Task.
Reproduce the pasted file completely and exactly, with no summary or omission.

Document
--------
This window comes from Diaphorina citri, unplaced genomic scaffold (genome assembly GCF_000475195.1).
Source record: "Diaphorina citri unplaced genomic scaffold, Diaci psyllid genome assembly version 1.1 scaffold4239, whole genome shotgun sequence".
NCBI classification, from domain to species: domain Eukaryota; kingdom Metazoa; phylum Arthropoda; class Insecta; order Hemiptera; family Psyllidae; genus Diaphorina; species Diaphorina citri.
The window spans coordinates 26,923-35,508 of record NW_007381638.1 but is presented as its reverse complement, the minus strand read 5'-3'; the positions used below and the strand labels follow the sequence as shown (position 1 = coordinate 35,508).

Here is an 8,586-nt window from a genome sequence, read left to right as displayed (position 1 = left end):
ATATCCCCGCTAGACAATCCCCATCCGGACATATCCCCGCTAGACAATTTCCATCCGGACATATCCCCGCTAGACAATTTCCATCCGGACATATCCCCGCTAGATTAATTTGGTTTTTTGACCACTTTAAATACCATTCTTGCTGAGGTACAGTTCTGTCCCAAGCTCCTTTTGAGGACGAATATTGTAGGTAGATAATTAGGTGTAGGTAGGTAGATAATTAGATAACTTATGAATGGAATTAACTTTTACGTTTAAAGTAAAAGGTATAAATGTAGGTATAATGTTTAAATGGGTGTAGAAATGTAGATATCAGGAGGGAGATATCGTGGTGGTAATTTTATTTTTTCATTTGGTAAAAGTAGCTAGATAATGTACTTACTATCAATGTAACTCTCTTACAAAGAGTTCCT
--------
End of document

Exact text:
This window comes from Diaphorina citri, unplaced genomic scaffold (genome assembly GCF_000475195.1).
Source record: "Diaphorina citri unplaced genomic scaffold, Diaci psyllid genome assembly version 1.1 scaffold4239, whole genome shotgun sequence".
NCBI classification, from domain to species: domain Eukaryota; kingdom Metazoa; phylum Arthropoda; class Insecta; order Hemiptera; family Psyllidae; genus Diaphorina; species Diaphorina citri.
The window spans coordinates 26,923-35,508 of record NW_007381638.1 but is presented as its reverse complement, the minus strand read 5'-3'; the positions used below and the strand labels follow the sequence as shown (position 1 = coordinate 35,508).

Here is an 8,586-nt window from a genome sequence, read left to right as displayed (position 1 = left end):
ATATCCCCGCTAGACAATCCCCATCCGGACATATCCCCGCTAGACAATTTCCATCCGGACATATCCCCGCTAGACAATTTCCATCCGGACATATCCCCGCTAGATTAATTTGGTTTTTTGACCACTTTAAATACCATTCTTGCTGAGGTACAGTTCTGTCCCAAGCTCCTTTTGAGGACGAATATTGTAGGTAGATAATTAGGTGTAGGTAGGTAGATAATTAGATAACTTATGAATGGAATTAACTTTTACGTTTAAAGTAAAAGGTATAAATGTAGGTATAATGTTTAAATGGGTGTAGAAATGTAGATATCAGGAGGGAGATATCGTGGTGGTAATTTTATTTTTTCATTTGGTAAAAGTAGCTAGATAATGTACTTACTATCAATGTAACTCTCTTACAAAGAGTTCCT